Fine-scale habitat use and movement of wood turtles (Glyptemys insculpta) in the northwoods of Maine and Vermont.
biology , wood turtle , Glyptemys insculpta , Maine , Vermont
Marchacos, Sierra R.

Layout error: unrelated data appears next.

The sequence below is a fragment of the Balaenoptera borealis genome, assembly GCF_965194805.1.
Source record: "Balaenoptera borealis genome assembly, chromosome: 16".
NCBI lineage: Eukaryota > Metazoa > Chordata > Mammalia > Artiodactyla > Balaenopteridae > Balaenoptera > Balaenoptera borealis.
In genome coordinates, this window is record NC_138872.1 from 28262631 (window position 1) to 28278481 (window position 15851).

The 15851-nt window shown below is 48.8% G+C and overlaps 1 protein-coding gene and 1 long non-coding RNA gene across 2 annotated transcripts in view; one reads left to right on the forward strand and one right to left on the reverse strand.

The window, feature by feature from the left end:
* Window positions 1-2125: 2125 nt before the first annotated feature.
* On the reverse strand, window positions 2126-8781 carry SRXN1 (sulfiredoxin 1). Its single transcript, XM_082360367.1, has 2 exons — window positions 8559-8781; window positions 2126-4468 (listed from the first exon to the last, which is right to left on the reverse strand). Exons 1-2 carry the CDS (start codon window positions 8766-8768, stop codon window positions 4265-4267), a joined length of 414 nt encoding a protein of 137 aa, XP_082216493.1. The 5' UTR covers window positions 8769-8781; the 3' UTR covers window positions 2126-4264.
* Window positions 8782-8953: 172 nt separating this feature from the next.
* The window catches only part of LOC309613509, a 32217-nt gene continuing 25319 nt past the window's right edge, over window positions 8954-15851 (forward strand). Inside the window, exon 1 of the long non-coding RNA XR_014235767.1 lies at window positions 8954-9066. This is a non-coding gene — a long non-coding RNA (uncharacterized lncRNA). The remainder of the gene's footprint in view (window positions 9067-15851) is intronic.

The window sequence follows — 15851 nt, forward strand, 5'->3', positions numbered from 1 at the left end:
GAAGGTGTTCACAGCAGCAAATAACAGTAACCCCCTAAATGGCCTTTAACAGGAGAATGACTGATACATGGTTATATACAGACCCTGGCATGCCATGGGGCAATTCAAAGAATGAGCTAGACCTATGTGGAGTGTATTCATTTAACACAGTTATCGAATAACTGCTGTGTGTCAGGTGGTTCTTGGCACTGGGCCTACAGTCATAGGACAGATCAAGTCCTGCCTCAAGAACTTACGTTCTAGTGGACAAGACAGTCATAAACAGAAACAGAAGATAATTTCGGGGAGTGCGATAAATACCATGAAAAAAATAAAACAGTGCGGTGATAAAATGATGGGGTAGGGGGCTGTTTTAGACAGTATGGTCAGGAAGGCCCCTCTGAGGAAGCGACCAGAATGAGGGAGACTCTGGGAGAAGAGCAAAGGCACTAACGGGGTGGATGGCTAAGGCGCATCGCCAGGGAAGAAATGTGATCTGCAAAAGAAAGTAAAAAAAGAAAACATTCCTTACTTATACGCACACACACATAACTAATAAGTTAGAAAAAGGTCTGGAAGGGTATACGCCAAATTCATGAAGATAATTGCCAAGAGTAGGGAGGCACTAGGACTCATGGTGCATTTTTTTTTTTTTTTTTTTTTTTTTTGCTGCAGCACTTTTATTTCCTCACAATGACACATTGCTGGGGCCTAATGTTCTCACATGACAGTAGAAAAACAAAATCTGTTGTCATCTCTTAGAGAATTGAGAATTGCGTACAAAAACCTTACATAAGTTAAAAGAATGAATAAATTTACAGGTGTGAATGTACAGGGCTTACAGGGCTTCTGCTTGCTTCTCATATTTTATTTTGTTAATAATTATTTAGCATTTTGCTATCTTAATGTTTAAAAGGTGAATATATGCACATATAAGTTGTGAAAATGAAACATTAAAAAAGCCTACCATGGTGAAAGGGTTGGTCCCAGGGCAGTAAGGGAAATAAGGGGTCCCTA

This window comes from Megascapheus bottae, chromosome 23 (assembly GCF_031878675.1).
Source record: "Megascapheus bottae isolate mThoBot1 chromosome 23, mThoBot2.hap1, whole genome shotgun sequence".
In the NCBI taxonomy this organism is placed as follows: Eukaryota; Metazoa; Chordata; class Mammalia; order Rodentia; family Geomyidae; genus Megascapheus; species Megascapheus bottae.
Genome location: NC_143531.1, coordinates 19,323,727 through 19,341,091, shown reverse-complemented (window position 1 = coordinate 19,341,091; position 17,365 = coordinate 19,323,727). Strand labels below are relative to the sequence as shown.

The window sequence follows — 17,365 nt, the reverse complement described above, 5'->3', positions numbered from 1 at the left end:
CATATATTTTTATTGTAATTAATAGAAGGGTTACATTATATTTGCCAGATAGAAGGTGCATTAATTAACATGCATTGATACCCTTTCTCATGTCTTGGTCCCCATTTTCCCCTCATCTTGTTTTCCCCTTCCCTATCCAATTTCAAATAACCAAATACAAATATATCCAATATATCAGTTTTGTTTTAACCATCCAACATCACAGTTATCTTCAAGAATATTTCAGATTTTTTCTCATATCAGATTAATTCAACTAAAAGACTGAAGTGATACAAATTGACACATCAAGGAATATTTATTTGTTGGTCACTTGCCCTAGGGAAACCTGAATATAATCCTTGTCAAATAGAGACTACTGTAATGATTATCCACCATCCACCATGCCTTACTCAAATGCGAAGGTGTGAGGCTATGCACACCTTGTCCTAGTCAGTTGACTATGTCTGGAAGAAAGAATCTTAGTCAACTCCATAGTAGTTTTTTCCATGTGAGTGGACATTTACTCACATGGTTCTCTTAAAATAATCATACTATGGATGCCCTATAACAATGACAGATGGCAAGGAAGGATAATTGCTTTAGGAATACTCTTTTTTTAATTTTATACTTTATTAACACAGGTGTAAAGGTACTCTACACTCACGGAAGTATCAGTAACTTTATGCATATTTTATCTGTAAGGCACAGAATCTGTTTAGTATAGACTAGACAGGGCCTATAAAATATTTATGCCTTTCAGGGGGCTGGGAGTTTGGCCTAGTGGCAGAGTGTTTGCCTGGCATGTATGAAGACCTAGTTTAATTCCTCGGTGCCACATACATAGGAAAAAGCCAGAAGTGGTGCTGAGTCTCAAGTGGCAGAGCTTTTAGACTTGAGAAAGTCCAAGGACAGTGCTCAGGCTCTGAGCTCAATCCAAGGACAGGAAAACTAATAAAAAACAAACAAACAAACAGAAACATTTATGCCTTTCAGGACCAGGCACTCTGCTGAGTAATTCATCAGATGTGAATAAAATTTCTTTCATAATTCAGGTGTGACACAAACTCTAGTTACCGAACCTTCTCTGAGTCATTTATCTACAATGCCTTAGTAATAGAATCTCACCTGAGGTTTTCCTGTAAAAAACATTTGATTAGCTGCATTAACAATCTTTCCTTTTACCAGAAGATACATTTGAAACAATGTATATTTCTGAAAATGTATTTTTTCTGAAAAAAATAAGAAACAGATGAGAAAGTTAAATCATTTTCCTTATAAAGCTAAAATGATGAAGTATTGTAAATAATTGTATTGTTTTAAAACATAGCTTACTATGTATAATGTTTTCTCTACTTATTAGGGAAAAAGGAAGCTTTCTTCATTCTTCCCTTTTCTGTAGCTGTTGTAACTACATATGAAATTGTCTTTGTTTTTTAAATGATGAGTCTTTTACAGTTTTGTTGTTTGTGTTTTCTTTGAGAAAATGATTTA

The wood turtle (Glyptemys insculpta) is a freshwater, semi-aquatic species that has been experiencing widespread population decline. They are listed as a species of concern in all states and provinces in which they are found. The cause of these declines is primarily due to anthropogenic threats, such as illegal collection from the wild, habitat fragmentation, and mortality from agricultural machinery. The habitat use and space use of wood turtles has been studied across their range, but data-deficient areas of northern New England could be critical to conserving this species into the future. Two populations of wood turtles in northeastern Vermont and western Maine were discovered in 2018 on large tracts of remote, conserved land. These populations could be critical to the conservation of wood turtles in the northeast. The movement and fine-scale habitat selection of these two wood turtle populations was analyzed to inform management strategies that help sustain these wood turtle populations. This research also provides baseline data for populations located in relatively unfragmented habitat. Thirty-four wood turtles were fitted with VHF radio transmitters and 30 with GPS tags. The turtles were tracked via VHF radio telemetry from May-September in 2019 and 2020. The GPS tags were programmed to take a series of locations every day during the active season from June-September. These spatial data were analyzed to estimate home range size using both the 95% MCP and AKDE methods. These estimates were tested for differences between study areas, sexes, and estimation methods using a t-test. Using a linear mixed-effects model, comparisons were made to test for differences between sexes and study areas for both the distance moved and distance from the river. The females at the Maine study site had larger home ranges than the males. The males at the Vermont study area had larger home ranges than the females. The turtles in Maine had larger home ranges than the turtles in Vermont. In general, males tended to stay close to the river, or in the river. Females moved perpendicularly away from the river more often than males. Results from the mixedeffects model showed marginally significant differences with males staying closer to the river than females. Females made the longest movements during the course of the study. The furthest recorded distance from the river was 786 m from a VHF location on a female. The furthest distance from the river recorded with a GPS tag was 520 m from a female. The GPS data captured large overnight movements greater than 500 m by females moving between nest beaches. Both male and female turtles were recaptured at locations over 3000 m apart during a single season. The mixed-effects model showed that on average, males made significantly longer movements than females despite the females having larger movements during the nesting season. In 2019 habitat data were collected at used and paired random plots to analyze fine-scale habitat selection by wood turtles. A generalized linear mixed-effects model was used to analyze third-order habitat selection. The predictor variables tested in the models included different classes of vegetation cover, overstory density, sun exposure, distance to moving water, total food presence, number of stems, and mean DBH of trees. Model-averaged parameter estimates indicated that the mean DBH of trees and forb and herbaceous vegetation cover had a strong negative effect on turtle habitat selection, meaning higher mean DBH and greater cover of forb and herbaceous vegetation was less favorable. Shrub cover had a marginally significant positive effect. Tree cover and number of stems were explored further after removing variables with multicollinearity. Tree cover had a significant negative effect on habitat selection. Greater mean DBH and number of stems had a significant negative influence on habitat selection, and woody debris had a marginally significant positive effect. The majority of turtles utilized the floodplain, riparian, and river cover types. Other cover types used were wetland, vernal pool, forests, roads, and clear-cuts. Wood turtles choose areas with open canopy likely to meet thermoregulatory needs, and complex vegetative structure like shrubs and woody debris most likely because they foster a variety of food sources. The results from this research can be used to inform management, and are an initial look at the relationship between wood turtles and timber management. Management recommendations are given based on the results from the movement and habitat data, such as restricting harvest to the winter months, seasonal road closures, and future research on the impact of timber harvests on wood turtle populations.